IndexedDB data can be viewed in the Storage tab in DevTools

Note: IndexedDB data can be viewed in the Storage tab in DevTools. Above is what the database looked like for the library tests.

The code for the experiments can be found here (for localforage) and here (for Dexie).

localforage versus Dexie at a glance

Localforage has a localStorage-like API that is very simple.

Unlike localforage, Dexie indexes each object key (i.e. it can sort the websites by indices like dateVisited), and includes basic filtering methods. This means we could conceivably use these methods to progressively load the visualization for large N: Say we had 10,000 website objects in storage. With our data, Dexie has an index based on time (the dateVisited key). When the user initially loads Lightbeam, we could incrementally add one day’s worth of data to the graph at a time to improve performance over trying to load all 10,000 sites at once.

localforage versus Dexie: the numbers


I implemented the following methods in both libraries using fake data I generated in JavaScript, with N = 10000 websites. I measured times using console.time:

Method localForage (ms) Dexie (ms) Winner
clearAllDatabaseFromBefore 50 3 Dexie
setAll 6554 2265 Dexie
getAll 2491 120 Dexie
setSingle 6 3 Dexie
setManySinglesBlocking 14611 15640 localforage
setManySinglesUnblocking 579 3003 localforage
getRandomSet 8354 1149 Dexie
getMostRecentSite 2704 14 Dexie
getLastThreeSites 2420 5 Dexie
getLastThreeDaysVisibleSites 2732 541 Dexie

This suggests that Dexie is generally faster.


Concerned that there might be a high degree of variability in these numbers, my mentor, Jonathan Kingston, suggested I perform the same tests using JSPerf, a tool that compares two algorithms by running each one dozens of time to find a statistically significant difference, if any.

JSPerf test for one of several methods

Above is one test result in JSPerf for the getLastThreeDaysVisibleSites method. Whew, that’s a mouthful.

JSPerf test results with N = 100* websites:

Method localForage (Ops/s) Dexie (Ops/s) Winner
clearAllDatabaseFromBefore 3842 2600 localforage (36% faster)
setAll 3866 4270 Dexie (9% faster)
getAll 3502 3917 Dexie (10% faster)
setSingle 16667 23242 Dexie (22% faster)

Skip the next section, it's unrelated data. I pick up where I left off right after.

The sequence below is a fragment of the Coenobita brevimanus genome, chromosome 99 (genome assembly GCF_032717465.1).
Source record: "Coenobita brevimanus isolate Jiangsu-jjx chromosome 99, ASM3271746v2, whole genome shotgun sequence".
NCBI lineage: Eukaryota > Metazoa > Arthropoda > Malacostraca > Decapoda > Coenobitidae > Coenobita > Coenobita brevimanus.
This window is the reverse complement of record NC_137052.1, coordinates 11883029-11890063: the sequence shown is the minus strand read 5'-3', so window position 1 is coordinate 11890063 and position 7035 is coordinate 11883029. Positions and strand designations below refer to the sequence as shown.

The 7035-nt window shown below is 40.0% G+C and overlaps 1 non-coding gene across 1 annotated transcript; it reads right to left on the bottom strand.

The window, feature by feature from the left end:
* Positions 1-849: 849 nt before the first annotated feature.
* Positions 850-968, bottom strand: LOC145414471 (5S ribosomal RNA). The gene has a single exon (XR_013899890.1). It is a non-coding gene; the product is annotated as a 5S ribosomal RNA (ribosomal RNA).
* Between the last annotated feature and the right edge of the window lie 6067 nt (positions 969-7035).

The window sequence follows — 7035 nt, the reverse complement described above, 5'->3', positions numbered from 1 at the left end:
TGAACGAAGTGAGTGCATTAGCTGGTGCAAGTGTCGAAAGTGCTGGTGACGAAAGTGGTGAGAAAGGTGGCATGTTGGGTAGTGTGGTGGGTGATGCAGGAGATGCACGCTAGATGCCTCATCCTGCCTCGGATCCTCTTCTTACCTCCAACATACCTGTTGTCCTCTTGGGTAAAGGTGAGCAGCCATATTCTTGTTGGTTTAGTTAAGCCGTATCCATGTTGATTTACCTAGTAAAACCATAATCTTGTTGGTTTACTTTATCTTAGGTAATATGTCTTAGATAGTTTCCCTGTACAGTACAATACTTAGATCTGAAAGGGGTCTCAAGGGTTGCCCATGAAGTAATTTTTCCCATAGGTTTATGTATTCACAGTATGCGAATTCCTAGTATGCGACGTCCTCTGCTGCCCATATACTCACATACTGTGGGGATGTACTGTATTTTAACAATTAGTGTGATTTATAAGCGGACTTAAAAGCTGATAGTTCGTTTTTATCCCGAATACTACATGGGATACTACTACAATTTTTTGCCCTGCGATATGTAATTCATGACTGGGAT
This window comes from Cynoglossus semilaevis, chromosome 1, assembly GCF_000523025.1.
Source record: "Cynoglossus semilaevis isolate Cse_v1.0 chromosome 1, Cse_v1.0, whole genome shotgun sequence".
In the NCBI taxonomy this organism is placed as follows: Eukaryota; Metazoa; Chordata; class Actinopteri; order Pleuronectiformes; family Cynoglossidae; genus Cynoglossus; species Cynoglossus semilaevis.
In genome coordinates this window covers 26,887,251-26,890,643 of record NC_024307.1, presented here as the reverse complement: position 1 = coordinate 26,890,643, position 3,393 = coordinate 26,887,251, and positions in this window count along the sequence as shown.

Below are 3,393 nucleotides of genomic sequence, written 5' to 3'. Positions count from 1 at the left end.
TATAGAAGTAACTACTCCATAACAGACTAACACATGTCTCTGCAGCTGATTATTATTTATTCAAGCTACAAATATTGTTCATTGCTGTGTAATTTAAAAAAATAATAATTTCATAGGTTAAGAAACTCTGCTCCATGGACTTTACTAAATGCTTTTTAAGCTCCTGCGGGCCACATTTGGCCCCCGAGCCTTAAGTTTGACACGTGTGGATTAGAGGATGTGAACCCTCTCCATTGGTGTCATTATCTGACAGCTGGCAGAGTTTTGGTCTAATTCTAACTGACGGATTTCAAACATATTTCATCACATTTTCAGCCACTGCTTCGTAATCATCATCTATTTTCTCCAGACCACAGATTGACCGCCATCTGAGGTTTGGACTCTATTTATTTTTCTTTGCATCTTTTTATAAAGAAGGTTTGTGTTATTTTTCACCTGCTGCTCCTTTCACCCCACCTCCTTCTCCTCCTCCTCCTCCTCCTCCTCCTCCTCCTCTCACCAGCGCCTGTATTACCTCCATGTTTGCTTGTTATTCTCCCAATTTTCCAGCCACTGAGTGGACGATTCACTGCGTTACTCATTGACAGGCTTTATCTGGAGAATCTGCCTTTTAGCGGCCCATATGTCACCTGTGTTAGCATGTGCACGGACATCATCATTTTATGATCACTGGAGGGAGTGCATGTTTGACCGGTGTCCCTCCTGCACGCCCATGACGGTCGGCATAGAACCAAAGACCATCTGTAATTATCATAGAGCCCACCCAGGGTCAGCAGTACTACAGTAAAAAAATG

setManySinglesBlocking** no data no data Unknown
setManySinglesUnblocking 116 183 Dexie (61% faster)
getRandomSet 3481 3850 Dexie (11% faster)
getMostRecentSite 3892 3836 No difference
getLastThreeSites 4014 3991 No difference
getLastThreeDaysVisibleSites 3473 3914 Dexie (21% faster)

*: Browser would crash on N = 10,000 websites for getAll and setAll. Writing and reading 10,000 entries from a database a hundred times is not the intended use case of this tool or Lightbeam.

**: Browser would still crash for N = 100 for setManySinglesBlocking. We don’t want to block anyway as row locking for Lightbeam is not a critical need when each website object is a key in our database.

So which is better?

When using the same data structure and exact same data, Dexie methods largely perform better than localforage.

This is likely because unlike localforage, Dexie indexes the keys for each row in a table (each row is a website object in our case) and queries can be made efficiently based on these (e.g. we can easily sort by dateVisited or isVisible indices). Since localforage does not index, we essentially have to iterate through all N website keys and perform a check.

While localforage is a well-formed solution for other use cases (i.e. a simple key-value API that’s good for storing application state), it suffers from the same problem as localStorage, in that it is not easy to store different types of data.

And thusly, I began the process of migrating our storage to IndexedDB with Dexie!